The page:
June 4, 2017africa-internet-summit afrinic mauritius internet-shutdown
The Africa Internet Summit 2017 (AIS 2017) happened during the weeks of 21st May 2017 to 2nd June 2017. On the 31st May 2017 Public Policy Discussions were on the agenda. I attended remotely thanks to the live stream and live chat provisions made by AFRINIC.
Among the various policy proposals set on the agenda I was particularly interested with the Anti-shutdown policy proposal. At the time of the discussion the policy proposal was at version two. The proposal provides a definition for “internet shutdown” and proposes sanctions against governments that order internet shutdowns in the Africa and Indian Ocean regions.
The cheering in the room almost every time there was a negative comment on the proposal indicated that there is a strong opposition to the Anti-shutdown proposal. Most of those comments summed-up being that AFRINIC is not mandated for such a policy. While a few people voiced out their concerns against internet shutdowns, they at the same time opposed the Anti-shutdown policy. It was suggested that addressing the issue of government sanctioned internet shutdowns should be left to organizations such as the Internet Governance Forum. Other comments hinted that there is a strong lobby not to stand against governments. They should rather be respected & supported, not opposed.
A lot of people were lengthy in their comments. The moderators had to remind them to respect the one minute time slot allotted for comment and refrain from repeating examples, failing which the microphone will be cut off.
There was a comment by Dr. Nii Quaynor, that “the internet is good, there is no such thing as bad internet”. However, he opposed the policy stating that it is based on beliefs and that the Anti-shutdown proposal should not have been on the discussion agenda at all. He says, “perhaps we need to fix the PDP process”. (Watch as from 1:04min on YouTube)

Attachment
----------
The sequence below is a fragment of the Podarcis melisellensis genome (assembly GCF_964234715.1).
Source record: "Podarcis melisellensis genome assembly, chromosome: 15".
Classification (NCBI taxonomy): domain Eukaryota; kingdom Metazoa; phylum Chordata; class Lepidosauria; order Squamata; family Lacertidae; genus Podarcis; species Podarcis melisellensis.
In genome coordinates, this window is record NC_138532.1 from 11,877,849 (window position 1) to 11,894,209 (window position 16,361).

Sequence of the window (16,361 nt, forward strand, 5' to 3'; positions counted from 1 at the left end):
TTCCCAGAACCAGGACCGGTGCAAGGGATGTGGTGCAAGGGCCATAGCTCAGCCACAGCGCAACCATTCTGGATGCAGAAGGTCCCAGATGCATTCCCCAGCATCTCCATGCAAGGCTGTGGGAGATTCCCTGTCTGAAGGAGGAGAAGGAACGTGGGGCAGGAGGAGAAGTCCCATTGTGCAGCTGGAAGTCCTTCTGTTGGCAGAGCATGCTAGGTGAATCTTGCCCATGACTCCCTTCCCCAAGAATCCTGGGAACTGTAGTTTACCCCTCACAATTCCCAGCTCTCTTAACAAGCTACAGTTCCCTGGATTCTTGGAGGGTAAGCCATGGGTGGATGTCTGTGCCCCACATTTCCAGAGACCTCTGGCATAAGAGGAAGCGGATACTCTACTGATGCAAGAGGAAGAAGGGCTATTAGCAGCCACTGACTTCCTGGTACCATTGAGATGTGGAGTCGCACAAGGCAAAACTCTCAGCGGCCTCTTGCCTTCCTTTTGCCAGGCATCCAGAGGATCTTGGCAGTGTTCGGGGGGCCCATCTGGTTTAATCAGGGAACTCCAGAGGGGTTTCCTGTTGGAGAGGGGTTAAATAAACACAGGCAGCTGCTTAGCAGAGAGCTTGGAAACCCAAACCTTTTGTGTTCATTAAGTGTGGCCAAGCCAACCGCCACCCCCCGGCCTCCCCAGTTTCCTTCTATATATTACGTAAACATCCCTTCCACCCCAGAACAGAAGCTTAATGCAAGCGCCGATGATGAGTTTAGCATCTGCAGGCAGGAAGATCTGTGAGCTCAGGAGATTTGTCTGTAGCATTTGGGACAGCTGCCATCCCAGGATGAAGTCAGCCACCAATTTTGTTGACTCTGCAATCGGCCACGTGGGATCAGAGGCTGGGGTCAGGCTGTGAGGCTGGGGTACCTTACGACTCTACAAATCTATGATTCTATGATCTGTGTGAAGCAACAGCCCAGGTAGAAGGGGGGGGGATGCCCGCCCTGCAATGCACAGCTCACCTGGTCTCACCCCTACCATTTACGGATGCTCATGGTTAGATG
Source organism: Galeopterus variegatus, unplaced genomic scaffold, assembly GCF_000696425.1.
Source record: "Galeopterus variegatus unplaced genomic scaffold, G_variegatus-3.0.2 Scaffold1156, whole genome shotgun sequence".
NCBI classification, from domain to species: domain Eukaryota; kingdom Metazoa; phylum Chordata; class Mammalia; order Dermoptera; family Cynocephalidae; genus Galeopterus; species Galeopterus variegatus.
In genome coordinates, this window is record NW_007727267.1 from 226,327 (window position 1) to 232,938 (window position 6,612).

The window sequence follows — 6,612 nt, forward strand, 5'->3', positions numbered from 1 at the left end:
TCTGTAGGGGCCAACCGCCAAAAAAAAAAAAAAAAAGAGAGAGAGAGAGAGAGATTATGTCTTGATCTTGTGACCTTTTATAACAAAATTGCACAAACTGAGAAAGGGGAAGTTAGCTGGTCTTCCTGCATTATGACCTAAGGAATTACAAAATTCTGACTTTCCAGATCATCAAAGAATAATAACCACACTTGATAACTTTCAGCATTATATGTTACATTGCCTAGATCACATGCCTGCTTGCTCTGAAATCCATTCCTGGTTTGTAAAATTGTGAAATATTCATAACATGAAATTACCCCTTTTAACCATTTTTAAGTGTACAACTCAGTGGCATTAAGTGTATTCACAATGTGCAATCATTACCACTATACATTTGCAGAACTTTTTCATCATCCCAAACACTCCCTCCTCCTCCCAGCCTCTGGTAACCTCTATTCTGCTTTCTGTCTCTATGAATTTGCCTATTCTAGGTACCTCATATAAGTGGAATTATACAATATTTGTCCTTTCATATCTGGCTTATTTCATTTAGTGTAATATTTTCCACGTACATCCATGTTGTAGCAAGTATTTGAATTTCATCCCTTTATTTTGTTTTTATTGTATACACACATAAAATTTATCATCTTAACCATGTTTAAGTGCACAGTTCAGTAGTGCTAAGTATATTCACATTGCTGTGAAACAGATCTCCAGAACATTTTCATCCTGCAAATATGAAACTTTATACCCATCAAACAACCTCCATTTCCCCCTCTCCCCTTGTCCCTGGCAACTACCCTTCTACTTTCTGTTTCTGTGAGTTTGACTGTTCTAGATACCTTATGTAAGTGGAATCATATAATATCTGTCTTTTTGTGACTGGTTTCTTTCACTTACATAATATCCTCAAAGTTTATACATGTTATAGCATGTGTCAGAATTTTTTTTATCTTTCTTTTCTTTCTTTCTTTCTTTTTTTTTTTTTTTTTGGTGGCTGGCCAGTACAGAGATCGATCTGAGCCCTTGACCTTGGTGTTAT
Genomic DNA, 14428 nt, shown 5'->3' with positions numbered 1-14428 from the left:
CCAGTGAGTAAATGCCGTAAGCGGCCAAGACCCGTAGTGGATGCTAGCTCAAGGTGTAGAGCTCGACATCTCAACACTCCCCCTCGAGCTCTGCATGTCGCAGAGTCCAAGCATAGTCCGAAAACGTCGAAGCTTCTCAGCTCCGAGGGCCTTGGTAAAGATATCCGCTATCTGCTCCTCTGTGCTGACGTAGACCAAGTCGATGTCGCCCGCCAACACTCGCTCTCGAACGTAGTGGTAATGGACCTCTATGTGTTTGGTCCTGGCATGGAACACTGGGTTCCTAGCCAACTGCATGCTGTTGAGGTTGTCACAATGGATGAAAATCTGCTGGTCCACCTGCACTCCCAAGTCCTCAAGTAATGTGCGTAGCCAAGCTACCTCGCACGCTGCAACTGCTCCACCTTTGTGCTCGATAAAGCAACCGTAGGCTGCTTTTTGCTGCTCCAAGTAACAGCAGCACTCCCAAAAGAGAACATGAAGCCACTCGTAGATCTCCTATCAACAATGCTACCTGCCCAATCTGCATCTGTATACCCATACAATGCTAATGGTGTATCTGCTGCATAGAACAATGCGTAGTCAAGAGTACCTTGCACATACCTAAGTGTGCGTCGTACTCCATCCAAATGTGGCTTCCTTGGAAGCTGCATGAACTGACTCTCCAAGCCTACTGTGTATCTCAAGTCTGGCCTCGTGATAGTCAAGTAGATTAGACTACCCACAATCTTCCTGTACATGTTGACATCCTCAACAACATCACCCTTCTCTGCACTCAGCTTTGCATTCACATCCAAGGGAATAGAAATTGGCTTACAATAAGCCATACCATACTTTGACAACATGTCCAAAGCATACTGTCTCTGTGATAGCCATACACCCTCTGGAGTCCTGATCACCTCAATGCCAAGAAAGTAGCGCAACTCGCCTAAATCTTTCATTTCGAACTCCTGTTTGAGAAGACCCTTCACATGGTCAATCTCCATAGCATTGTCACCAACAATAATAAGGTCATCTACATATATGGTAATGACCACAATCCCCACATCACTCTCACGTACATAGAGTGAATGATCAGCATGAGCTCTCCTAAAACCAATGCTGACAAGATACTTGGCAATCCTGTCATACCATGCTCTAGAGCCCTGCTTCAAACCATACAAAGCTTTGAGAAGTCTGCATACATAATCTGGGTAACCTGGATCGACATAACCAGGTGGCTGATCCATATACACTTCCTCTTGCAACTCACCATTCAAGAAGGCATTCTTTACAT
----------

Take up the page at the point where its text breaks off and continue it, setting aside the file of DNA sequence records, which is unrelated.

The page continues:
Comments by co-authors
Andrew Alston, commented that they acknowledge the policy isn’t right at the moment. The aim is to bring people into the room, have a debate and come out with a solution to internet shutdowns. They want to hear the ideas and modify the policy proposal accordingly. That is why version two of the Anti-shutdown proposal contains much from the comments that were on the Resource Policy Discussion list. Andrew says he has considered taking the discussion to the Internet Governance Forum (in Kenya & Geneva). He reminded that the AFRINIC RPD was the forum available to them to start the debate. (Watch as from 1:18min on YouTube)
Ben Roberts, one of the authors, while replying to some of the comments, gave an example of one naughty child in the classroom causing the whole class to be punished. If the government has a problem with a few individuals that are using the internet in a wrong way it shouldn’t turn off the internet for the rest of the country.
The Anti-shutdown policy proposal did not pass and it was returned for further discussions on the RPD list.
Recent internet shutdowns in Africa
On the 1st June 2017, as the Africa Internet Summit was still on, BBC reported that Ethiopia blocked the internet to prevent national exam papers from leaking online.
In March 2017, CNN reported about the internet being shut in Cameroon following a government crackdown after demonstrations and violent clashes in the country.